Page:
Main Barriers to Education
- Poor infrastructure
- Rapid population growth
In 1999, before independence in 2002, the people of this country were subjected to extreme violence, however, in 2006/7, the government of Timor-Leste succeeded in bringing about a more stable and secure environment for its people. A coalition was built, which according to the BBC, increased tangible services and created a hard-won political stability with absence of conflict, and fostered a new confidence in the state.
By 2001, almost 90% of all school buildings, where 240,000 children were educated and 6000 teachers were employed, were destroyed. In the time following independence (2002) and since stability has ensued, this country has faced enormous challenges in rebuilding its infrastructure in order to ensure that children could go to school. Exacerbating this issue was rapid population growth, which meant that the government was placed under further unexpected pressure to ensure that children would be able to attend school.
The rebuilding of Timor-Leste has been supported by the development of off shore oil and gas resources, unfortunately this did not result in an industry that would boost employment as there are no production facilities in Timor-Leste.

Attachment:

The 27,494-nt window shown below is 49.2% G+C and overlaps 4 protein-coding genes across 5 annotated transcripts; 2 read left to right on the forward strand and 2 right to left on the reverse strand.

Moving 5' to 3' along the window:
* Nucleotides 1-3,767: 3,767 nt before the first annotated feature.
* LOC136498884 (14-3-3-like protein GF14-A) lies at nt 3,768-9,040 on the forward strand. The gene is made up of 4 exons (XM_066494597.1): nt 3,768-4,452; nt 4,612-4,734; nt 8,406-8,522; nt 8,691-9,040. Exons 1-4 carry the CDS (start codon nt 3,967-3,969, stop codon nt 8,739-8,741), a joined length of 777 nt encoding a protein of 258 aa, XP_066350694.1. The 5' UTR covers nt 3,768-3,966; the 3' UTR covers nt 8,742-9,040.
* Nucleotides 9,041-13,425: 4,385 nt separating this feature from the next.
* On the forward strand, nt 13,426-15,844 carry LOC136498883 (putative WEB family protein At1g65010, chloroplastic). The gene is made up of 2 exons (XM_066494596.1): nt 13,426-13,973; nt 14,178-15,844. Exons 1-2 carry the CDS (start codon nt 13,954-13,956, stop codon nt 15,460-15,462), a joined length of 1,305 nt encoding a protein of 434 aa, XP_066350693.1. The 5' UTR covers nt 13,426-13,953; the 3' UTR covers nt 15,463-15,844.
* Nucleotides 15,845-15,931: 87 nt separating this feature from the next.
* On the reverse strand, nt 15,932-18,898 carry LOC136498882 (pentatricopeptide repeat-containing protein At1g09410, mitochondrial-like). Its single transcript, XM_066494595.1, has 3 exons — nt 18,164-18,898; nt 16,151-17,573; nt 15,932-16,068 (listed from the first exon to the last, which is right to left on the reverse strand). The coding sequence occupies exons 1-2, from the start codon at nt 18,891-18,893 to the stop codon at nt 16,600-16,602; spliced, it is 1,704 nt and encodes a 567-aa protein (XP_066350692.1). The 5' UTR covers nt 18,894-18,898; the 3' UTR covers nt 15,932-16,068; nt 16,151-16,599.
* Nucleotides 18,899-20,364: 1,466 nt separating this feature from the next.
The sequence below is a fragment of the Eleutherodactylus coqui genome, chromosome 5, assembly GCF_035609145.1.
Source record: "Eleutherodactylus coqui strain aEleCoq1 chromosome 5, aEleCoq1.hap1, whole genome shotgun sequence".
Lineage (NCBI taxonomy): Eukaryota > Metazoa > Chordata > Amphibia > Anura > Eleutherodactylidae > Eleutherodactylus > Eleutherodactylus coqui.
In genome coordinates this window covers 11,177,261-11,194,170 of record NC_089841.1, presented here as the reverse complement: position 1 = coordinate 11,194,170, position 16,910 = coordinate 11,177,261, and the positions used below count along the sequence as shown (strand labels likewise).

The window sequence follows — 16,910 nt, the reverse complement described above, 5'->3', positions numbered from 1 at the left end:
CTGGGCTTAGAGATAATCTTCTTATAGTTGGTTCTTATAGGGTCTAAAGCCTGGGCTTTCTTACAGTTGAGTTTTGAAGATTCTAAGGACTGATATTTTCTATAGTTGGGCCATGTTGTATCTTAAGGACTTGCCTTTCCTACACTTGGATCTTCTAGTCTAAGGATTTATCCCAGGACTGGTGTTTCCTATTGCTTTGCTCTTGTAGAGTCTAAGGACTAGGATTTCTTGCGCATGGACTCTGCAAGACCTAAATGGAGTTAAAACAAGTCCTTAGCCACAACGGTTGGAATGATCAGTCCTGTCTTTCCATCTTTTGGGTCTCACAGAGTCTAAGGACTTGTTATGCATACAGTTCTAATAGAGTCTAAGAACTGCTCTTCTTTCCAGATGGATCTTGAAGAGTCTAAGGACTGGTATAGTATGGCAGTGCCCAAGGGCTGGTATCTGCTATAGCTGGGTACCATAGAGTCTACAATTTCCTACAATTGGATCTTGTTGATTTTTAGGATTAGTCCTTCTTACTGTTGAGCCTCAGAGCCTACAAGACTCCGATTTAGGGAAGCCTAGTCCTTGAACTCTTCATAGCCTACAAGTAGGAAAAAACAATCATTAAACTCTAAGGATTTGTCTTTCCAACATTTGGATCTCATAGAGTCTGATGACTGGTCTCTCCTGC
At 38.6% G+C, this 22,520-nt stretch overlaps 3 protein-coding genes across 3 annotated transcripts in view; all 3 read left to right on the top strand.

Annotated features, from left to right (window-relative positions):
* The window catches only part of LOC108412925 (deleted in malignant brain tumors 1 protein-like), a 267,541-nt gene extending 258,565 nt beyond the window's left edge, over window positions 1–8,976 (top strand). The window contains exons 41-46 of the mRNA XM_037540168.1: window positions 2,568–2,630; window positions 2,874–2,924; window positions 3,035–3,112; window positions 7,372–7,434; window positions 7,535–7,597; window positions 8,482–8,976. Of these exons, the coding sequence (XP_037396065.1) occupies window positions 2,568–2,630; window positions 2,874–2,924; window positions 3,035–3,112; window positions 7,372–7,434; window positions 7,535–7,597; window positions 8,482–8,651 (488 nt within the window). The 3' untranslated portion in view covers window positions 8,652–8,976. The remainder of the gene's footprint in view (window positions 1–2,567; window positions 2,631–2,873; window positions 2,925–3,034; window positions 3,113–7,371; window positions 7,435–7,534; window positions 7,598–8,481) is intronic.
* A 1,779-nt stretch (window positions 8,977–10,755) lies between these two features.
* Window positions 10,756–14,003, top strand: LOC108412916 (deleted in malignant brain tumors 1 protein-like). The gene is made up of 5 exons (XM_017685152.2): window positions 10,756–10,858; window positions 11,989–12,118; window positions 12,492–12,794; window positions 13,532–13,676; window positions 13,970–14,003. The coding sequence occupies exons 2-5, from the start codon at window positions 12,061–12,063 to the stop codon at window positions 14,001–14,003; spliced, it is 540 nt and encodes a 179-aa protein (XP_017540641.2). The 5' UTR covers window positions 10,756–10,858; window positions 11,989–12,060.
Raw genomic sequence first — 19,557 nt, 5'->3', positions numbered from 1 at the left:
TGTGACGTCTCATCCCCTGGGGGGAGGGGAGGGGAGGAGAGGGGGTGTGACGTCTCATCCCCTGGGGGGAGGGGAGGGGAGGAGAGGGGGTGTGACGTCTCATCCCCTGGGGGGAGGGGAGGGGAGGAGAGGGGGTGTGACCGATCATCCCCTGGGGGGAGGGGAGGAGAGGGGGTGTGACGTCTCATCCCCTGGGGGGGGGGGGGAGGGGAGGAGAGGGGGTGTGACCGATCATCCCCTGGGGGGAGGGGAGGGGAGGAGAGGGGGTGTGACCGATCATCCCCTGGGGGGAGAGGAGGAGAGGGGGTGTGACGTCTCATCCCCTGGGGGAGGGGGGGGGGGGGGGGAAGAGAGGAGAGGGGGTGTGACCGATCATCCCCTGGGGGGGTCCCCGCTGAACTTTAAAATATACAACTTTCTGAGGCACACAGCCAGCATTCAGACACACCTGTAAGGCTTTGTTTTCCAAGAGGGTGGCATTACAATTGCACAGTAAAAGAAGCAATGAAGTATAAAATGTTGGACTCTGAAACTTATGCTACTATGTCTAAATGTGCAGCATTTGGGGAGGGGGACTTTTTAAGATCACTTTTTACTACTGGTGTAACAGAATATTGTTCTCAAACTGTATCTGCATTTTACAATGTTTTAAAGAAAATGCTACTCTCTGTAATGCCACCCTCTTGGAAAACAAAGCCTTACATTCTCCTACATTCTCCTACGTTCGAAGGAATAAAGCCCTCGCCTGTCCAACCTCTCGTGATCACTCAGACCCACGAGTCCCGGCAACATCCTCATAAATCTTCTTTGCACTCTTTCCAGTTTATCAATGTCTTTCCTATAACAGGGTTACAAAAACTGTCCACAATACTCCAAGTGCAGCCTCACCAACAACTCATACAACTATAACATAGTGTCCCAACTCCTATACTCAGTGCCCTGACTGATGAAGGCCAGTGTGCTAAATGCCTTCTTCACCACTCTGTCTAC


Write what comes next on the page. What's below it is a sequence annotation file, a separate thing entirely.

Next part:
The World Bank states that
“The World Development Report 2011 found that on average post-conflict countries take between 15 and 30 years – a full generation – to transition out of fragility and to build resilience. It is against this backdrop that social and economic development in Timor-Leste can be seen as remarkable.”
The Philippines, Thailand, Cambodia, Lao PDR, Vietnam, Indonesia, Myanmar, Malaysia, and East Timor continue to face challenges in reaching and educating out of school children (OOSC). The EAC-UNESCO Asia Pacific Regional Bureau for Education Strengthening Education Systems for Out of School Children project seeks to enrol and retain 50,000 out of school children in quality primary education programs in the sub-region.